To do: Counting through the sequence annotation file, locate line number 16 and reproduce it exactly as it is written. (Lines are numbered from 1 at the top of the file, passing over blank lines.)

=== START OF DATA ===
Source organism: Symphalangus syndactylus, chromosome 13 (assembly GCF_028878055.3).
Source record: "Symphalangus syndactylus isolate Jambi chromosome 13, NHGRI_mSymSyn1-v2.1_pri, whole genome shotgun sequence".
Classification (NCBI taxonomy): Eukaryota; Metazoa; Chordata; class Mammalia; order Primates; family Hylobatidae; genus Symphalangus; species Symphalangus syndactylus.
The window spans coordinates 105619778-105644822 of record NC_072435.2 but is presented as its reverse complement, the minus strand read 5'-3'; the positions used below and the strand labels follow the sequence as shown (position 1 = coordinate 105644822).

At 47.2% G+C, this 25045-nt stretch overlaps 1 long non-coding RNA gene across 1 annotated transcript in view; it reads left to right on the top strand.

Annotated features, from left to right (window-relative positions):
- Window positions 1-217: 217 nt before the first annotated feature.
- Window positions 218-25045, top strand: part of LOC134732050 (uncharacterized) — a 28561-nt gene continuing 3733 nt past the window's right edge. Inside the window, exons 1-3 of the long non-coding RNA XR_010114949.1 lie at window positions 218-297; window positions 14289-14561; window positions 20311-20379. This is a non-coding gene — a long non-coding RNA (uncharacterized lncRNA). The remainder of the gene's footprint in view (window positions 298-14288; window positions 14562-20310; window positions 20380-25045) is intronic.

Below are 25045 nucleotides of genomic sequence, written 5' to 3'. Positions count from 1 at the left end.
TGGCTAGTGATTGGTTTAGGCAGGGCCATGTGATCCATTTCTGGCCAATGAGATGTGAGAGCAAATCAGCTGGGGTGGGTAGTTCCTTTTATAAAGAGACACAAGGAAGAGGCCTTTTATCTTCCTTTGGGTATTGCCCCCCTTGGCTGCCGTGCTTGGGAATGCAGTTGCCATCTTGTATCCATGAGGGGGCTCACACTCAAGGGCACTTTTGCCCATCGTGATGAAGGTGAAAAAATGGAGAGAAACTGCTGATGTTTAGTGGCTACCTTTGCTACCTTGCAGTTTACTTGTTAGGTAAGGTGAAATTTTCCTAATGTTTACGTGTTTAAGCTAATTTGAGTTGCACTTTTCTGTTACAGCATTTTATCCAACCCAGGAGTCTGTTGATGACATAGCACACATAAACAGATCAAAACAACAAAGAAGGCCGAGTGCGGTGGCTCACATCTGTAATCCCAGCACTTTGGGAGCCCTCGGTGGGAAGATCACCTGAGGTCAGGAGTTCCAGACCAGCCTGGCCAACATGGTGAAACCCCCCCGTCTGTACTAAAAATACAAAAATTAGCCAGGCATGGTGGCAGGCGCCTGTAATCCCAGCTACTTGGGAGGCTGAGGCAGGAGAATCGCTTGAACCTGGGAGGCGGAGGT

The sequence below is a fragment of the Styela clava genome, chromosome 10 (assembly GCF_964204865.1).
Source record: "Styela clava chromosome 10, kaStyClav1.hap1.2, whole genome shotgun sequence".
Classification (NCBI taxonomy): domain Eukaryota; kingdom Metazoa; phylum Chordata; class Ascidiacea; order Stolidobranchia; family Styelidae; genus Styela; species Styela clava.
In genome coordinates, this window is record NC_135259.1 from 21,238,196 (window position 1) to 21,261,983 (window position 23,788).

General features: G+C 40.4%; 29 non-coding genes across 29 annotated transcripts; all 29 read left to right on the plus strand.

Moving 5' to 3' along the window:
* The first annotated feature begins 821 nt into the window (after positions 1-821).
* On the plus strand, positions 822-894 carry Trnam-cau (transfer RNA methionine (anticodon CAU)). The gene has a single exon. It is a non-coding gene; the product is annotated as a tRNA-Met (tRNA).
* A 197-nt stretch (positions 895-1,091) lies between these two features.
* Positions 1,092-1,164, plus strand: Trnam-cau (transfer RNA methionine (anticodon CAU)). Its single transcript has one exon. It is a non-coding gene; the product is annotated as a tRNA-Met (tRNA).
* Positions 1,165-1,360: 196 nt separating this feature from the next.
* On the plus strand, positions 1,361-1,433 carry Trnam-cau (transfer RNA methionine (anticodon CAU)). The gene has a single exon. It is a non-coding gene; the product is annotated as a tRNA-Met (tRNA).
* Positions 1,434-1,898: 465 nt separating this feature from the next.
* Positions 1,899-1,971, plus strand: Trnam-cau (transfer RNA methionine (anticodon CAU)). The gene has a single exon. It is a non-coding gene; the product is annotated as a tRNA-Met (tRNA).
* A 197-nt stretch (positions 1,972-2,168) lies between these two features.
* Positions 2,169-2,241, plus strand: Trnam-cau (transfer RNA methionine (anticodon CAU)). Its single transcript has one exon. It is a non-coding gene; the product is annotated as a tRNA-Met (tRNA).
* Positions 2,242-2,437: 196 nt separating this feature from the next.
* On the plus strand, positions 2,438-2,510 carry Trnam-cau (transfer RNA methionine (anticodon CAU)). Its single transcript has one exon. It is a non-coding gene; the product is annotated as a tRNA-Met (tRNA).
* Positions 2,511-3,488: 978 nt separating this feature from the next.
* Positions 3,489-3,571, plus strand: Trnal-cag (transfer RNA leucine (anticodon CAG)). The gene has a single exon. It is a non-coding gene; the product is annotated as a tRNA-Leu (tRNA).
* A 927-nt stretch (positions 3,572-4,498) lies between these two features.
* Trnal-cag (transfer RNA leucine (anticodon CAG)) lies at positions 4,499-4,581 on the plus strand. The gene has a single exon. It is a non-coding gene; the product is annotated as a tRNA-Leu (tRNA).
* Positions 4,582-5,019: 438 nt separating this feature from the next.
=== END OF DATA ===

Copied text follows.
Moving 5' to 3' along the window: